|Human Cell lysate that Mouse CTSA / Cathepsin-A transfected / overexpressed for Western blot (WB) positive control. The whole cell lysate is provided in 1X Sample Buffer (1X modified RIPA buffer+1X SDS loading buffer).|
|A DNA sequence encoding the mouse CTSA (P16675-1) (Met 1-Tyr 474) was expressed, with a C-terminal polyhistidine tag.|
|The secreted recombinant mouse CTSA consists of 462 amino acids and has a calculated molecular mass of 52.8 kDa as estimated in SDS-PAGE under reducing conditions.|
|Cell lysate was prepared by homogenization in ice-cold modified RIPA Lysis Buffer with cocktail of protease inhibitors (Sigma). Cell debris was removed by centrifugation. Protein concentration was determined by Bradford assay (Bio-Rad protein assay, Microplate Standard assay). The cell lysate was boiled for 5 min in 1 x SDS loading buffer (50 mM Tris-HCl pH 6.8, 12.5% glycerol, 1% sodium dodecylsulfate, 0.01% bromophenol blue) containing 5% b-mercaptoethanol, and lyophilized.|
|Modified RIPA Lysis Buffer: 50 mM Tris-HCl pH 7.4, 150 mM NaCl, 1mM EDTA, 1% Triton X-100, 0.1% SDS, 1% Sodium deoxycholate, 1mM PMSF.|
|12.5% SDS-PAGE Stained with Coomassie Blue after protein purification.|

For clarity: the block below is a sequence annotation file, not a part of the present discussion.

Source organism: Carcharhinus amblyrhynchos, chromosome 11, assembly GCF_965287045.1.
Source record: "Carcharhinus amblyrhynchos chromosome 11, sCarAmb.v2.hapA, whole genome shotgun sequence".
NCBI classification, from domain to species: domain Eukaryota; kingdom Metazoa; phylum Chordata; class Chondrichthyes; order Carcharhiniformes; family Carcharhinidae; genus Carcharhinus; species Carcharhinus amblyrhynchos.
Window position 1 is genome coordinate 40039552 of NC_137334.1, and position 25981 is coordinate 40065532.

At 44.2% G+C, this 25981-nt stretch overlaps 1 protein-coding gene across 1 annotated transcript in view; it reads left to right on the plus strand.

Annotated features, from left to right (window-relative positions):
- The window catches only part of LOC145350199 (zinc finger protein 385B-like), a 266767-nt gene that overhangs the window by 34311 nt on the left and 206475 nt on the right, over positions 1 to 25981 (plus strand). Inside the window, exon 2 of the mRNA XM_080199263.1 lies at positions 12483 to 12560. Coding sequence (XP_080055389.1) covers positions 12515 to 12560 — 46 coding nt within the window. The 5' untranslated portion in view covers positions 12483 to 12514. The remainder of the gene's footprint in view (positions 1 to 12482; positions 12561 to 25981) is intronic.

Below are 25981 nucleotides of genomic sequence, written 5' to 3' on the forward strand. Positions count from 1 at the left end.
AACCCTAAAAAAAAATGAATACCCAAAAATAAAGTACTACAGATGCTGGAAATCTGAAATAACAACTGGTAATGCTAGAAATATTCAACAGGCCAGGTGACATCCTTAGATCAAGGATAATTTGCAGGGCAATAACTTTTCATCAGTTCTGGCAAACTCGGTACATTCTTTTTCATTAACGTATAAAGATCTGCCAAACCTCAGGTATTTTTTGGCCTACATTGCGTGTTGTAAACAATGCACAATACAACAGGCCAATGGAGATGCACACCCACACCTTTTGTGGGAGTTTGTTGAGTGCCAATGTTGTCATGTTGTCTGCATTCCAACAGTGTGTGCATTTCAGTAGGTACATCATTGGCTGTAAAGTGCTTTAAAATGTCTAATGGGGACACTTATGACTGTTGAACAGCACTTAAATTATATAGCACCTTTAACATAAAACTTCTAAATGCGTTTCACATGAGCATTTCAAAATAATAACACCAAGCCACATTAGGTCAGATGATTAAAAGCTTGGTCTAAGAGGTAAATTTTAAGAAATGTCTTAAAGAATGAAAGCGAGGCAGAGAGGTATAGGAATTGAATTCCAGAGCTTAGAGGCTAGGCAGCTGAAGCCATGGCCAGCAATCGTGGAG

|Samples are stable for up to twelve months from date of receipt.|
|1. Centrifuge the tube for a few seconds and ensure the pellet at the bottom of the tube. 2. Re-dissolve the pellet using 200μL pure water and boil for 2-5 min. 3. Store the lyophilized cell lysate at 4℃. After re-dissolution, recommend to aliquot it into smaller quantities and store at -80℃.|
|1 X Sample Buffer (1 X modified RIPA buffer+1 X SDS loading buffer).|
|Store at 4℃. After re-dissolution, aliquot and store at -80℃.|
|Western blot (WB): Use at an assay dependent dilution.|
Other Applications: Not tested.
Optimal dilutions/concentrations should be determined by the end user.
Lysosomal carboxypeptidase, cathepsin A (protective protein, CathA), is a component of the lysosomal multienzyme complex along with beta-galactosidase (GAL) and sialidase Neu1, where it activates Neu1 and protects GAL and Neu1 against the rapid proteolytic degradation. Cathepsin A is a multicatalytic enzyme with deamidase and esterase in addition to carboxypeptidase activities. It was recently identified in human platelets as deamidase. In vitro, it hydrolyzes a variety of bioactive peptide hormones including tachykinins, suggesting that extralysosomal cathepsin A plays a role in regulation of bioactive peptide functions. It is a member of the alpha/beta hydrolase fold family and has been suggested to share a common ancestral relationship with other alpha/beta hydrolase fold enzymes, such as cholinesterases. Cathepsin A defects are linked to multiple forms of Galactosialidosis with a combined secondary deficiency of beta-galactosidase and neuraminidase. Cathepsin A is a key molecule in the onset of galactosialidosis and also highlight the therapeutic acts in vivo as an endothelin-1-inactivating enzyme and strongly confirm a crucial role of this enzyme in effective elastic fiber formation.